I love soccer. I would love for it to grow in America, but its going to take years for it to be big at all.
 
2007-09-05 12:51:10 PM  
MLS doesn't have bitter rivalries because the people who watch it aren't watching it because they're passionate about the product, they're passionate about soccer/football/futbol/dandydarts in general,and are supporting the MLS because they want it to succeed in America.

From my limited knowledge of the MLS, Revs vs United is the closest thing to a real rivalry, and it's awfully good natured. It can't become a real rivalry until A)One side has something to taunt the other about and B) The fans care enough about those particular teams, that a loss is met with actual frustration, as opposed to "Oh, good game, we'll get them next time."

All in all though,I think the MLS is doing it right, and if soccer's ever going to succeed in the US and Canada, it'll be them.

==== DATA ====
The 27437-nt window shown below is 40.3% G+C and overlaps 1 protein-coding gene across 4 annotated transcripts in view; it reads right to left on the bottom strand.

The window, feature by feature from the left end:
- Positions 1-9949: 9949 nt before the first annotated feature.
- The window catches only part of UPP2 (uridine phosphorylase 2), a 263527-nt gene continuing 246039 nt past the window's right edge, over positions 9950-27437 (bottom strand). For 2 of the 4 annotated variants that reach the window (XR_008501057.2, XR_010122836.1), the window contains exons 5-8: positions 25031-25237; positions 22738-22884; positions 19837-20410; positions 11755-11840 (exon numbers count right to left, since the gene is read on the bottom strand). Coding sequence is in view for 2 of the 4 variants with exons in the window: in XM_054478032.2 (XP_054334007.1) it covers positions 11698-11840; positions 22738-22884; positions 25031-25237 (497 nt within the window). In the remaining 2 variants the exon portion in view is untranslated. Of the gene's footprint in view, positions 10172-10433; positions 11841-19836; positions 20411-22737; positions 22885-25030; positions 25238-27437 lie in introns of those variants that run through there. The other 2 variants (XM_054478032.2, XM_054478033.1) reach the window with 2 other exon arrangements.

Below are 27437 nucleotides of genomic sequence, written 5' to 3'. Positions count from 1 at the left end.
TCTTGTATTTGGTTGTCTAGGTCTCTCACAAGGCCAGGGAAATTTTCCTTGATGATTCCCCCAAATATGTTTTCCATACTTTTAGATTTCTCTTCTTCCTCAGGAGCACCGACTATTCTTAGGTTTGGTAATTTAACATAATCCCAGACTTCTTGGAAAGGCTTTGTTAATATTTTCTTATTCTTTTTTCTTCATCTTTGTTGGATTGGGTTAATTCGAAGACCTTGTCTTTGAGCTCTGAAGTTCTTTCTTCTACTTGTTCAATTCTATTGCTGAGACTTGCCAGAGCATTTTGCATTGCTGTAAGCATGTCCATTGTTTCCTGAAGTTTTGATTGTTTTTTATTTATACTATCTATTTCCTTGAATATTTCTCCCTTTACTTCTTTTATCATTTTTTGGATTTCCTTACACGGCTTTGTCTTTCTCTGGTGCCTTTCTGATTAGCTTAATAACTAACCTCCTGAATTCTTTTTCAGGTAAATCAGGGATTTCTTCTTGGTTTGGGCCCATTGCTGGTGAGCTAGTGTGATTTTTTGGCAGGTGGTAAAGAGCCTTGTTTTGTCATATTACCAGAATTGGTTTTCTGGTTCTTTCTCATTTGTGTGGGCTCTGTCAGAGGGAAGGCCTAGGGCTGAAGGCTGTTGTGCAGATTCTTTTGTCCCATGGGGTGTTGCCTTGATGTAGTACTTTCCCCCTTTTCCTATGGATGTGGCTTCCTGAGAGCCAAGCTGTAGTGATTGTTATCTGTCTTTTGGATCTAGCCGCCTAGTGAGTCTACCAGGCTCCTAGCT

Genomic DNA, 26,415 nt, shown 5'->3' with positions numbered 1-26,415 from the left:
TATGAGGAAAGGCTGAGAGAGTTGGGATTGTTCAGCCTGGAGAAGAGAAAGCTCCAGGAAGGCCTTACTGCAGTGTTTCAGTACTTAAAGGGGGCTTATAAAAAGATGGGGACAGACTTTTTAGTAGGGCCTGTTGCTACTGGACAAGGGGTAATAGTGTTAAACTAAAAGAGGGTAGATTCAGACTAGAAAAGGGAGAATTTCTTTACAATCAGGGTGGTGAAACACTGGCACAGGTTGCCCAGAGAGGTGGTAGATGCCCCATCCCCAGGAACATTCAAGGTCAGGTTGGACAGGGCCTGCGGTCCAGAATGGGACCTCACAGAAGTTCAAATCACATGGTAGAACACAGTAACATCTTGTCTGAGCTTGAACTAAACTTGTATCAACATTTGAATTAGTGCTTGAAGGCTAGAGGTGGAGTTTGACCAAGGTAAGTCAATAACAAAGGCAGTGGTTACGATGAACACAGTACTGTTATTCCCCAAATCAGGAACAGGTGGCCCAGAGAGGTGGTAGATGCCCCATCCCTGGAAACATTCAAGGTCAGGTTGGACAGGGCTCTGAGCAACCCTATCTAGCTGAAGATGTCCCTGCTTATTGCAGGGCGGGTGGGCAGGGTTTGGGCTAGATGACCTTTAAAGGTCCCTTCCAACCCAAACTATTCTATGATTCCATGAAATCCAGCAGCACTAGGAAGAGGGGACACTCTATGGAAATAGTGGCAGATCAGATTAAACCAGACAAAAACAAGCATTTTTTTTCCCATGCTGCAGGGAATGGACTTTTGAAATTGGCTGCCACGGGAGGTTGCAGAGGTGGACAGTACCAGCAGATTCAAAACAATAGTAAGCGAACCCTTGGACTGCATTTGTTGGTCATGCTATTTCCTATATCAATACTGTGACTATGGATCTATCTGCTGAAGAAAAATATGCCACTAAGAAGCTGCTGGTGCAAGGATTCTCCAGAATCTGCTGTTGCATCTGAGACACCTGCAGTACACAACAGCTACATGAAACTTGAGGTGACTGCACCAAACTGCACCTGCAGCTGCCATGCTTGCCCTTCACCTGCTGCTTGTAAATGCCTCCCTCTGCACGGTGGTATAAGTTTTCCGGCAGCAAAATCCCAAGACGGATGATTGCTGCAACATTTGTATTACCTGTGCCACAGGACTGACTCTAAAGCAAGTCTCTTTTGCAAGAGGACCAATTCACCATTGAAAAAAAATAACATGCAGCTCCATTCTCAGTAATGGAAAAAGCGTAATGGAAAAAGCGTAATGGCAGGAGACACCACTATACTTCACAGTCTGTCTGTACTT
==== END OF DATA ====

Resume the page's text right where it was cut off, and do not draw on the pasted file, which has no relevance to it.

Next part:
2007-09-05 12:55:52 PM  
Those of you saying that any sports rivalry in the US measures up to certain soccer rivalries, I really think you may change your mind if you do some studying. I do not recall any Red Sox fans killing any Yankees fans over the rivalry, maybe I am wrong. I believe the routineness and intensity of the rivalries in Europe greatly outweighs what I have ever seen in the US. Imagine not being able to wear a the visiting teams colors or apparel and sit in the middle of the other teams fans, in fact being prohibited from doing it by the police, because it would be likely to incite a riot or endanger your life. One posted mentioned a Cowboys or Redskins jersey at an Eagles home game, but I'm not sure I have ever heard of any trouble along these lines and I definitely know this is not the norm. Certainly not what I routinely hear of at soccer matches in Europe.
 
2007-09-05 01:00:37 PM